In trying to cope with the psychological effects of chronic pain or illness, there is first and foremost a need to acknowledge the feelings you have and not be in denial about it. In other words behaving like it is not happening or that your life has not or may not have to change in some form or another only prolongs or makes the transition more difficult.

There may have to be lifestyle adjustments or changes which may allow for an easier way to cope with the situation as opposed to fighting against it and making life more difficult both physically and psychologically. It is vital to face and accept the new reality of the situation you are faced with. This does not mean giving up on life, or feeling sorry for yourself. Although feeling self pity might be one of the many emotions you experience initially when first faced with the challenges. As it is with the process of grieving there are stages involved such as shock, disbelief, denial, avoidance, confusion, fear, anger and then acceptance and resolution. These stages are not linear and as with grief, you may become stuck at one stage or another or move back and forth through the stages.

You may be faced with intense stress as a result of the pressure of adjusting to a new way of life which can also influence how you feel about life in general. Chronic stress can also lead to a spate of emotions such as hopelessness, anger frustration, loss, anxiety which can lead to depression.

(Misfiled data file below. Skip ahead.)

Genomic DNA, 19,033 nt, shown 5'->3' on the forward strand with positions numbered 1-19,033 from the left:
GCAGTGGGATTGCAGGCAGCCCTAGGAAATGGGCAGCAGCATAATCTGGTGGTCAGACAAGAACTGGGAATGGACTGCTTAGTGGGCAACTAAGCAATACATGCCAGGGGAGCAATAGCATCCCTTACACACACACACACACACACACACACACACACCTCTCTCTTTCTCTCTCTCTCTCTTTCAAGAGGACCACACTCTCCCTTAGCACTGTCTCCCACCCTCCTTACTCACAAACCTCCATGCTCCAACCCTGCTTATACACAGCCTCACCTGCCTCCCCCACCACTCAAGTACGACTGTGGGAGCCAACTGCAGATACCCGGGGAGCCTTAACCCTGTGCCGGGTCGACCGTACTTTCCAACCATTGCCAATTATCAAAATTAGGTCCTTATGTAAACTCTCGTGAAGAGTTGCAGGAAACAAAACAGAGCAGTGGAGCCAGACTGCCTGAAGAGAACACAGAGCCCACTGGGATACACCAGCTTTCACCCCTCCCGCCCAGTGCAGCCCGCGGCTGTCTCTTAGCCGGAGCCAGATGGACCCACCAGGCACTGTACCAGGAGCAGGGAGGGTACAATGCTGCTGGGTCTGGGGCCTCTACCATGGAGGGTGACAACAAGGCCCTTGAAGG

As the persistent health and life changes take place it can also have a significant effect on family members, influencing and impacting on how they relate to their relative. Relationships between family members, spouses, can become fraught and difficult if not handled or treated with care and understanding. Maintaining intimacy between couples can become difficult and may require more attention.

There are specific support lifestyle factors that can be effective and helpful to sufferers with chronic pain and with their families in helping them cope successfully.

The options chosen will differ for each individual and family, however some of the more common factors that are generic are positive thinking, meditation, faith, positive affirmations which can all help to bolster the spirit and help with acceptance of the chronic condition. Laughter and finding a sense of humour even in the face of challenges can help to put things in perspective and work wonders.

Pain makes you feel tired, mentally muddled, irritable, and often moody or depressed. Thinking patterns can change, it can become negative, low, full of frustration, tempers can become short, memory and poor concentration can affect your mood.

The aim is to try to help yourself feel a sense of control of your life and to reverse some of the effects of the pain, to reduce depression and anxiety, improve concentration, memory and self esteem. To try to be creative in living as normal a life as possible despite the pain and most importantly for loved ones to be a part of the process.



Gloria Ogunbadejo writes a weekly column for Punch Newspaper. She is a Psychotherapist, a life coach, a holistic counsellor and an ordained Minister